Given such comments, once again I realize what is so different about BinKaram from other not-for-profit executives: it is that she is idealistic but pragmatic, big-hearted but with a keen eye for detail, and thus her advice for those looking for entrepreneurial direction in 2019 is that ‘emerging sectors and untapped fields are plenty and worth exploring.’ She adds, “This includes the technology, energy, finance, artificial intelligence, and the environment sectors. I see an opportunity in identifying the crossroads among these sectors.” As our conversation comes to an end, BinKaram reiterates that education is at the core of progress. “My advice would be to invest in knowledge and skills development,” BinKaram concludes. “Entrepreneurs need to expand their knowledge and stay up-to-date on all things related to their business in order to have an edge to compete. Skills development should be a habit, in order to grow personally and professionally.”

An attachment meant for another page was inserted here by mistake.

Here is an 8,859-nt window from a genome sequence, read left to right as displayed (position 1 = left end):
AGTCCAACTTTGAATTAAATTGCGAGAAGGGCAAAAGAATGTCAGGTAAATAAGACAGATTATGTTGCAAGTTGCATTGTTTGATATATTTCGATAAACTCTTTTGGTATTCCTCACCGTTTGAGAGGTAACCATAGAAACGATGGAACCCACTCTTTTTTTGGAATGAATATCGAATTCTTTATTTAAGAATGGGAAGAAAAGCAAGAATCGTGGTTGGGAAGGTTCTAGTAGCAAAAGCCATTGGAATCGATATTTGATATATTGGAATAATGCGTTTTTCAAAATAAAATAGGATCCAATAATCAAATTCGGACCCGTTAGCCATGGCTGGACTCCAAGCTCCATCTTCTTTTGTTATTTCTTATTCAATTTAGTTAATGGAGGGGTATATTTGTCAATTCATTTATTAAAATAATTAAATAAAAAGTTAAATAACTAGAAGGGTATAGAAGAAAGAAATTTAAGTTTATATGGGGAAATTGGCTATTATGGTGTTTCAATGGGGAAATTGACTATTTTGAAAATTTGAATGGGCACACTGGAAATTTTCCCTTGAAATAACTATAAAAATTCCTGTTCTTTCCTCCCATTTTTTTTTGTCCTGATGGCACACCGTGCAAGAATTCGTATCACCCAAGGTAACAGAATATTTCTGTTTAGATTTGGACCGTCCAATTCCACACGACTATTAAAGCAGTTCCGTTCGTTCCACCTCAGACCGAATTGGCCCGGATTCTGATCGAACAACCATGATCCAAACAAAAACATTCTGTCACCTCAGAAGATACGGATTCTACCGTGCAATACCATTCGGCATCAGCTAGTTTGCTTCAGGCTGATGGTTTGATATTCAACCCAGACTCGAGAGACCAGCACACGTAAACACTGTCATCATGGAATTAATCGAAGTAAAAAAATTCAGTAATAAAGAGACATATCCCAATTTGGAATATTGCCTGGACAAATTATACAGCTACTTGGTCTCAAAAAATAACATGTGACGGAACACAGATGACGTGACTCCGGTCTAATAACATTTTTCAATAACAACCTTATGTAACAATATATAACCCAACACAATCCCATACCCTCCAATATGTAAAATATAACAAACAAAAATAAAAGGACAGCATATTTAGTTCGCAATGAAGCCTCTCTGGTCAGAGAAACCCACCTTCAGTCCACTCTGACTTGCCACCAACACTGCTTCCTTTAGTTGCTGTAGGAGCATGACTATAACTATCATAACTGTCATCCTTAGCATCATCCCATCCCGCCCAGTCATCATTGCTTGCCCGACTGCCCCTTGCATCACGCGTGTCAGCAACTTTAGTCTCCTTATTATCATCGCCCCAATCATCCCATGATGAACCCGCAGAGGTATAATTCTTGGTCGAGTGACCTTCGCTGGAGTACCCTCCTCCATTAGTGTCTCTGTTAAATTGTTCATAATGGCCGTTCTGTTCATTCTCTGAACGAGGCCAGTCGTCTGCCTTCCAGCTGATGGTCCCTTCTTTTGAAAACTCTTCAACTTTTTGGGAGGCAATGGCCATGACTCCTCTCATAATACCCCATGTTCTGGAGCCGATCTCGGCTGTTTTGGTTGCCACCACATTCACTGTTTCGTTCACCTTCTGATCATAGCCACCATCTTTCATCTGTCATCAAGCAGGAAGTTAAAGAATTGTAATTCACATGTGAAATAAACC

Reem BinKaram's Tips For Women Entrepreneurs
1. Be a leader, not a manager.
A leader inspires his/her following by setting an example and provides the needed support and backup to move the organization forward.
2. Know that your position and skills define you, not your gender.
You earned your position because you deserved it.
3. Support other women to grow professionally, and reach their potential.
You know what is needed to make their journey easier.
4. Keep learning.
Stay up-to-date constantly about your sector, relevant industries and key players.
5. Know your organization and team.
The more you know, the better you can steer and utilize their skills, using the available resources.
Tamara Pupic is the Managing Editor of Entrepreneur Middle East.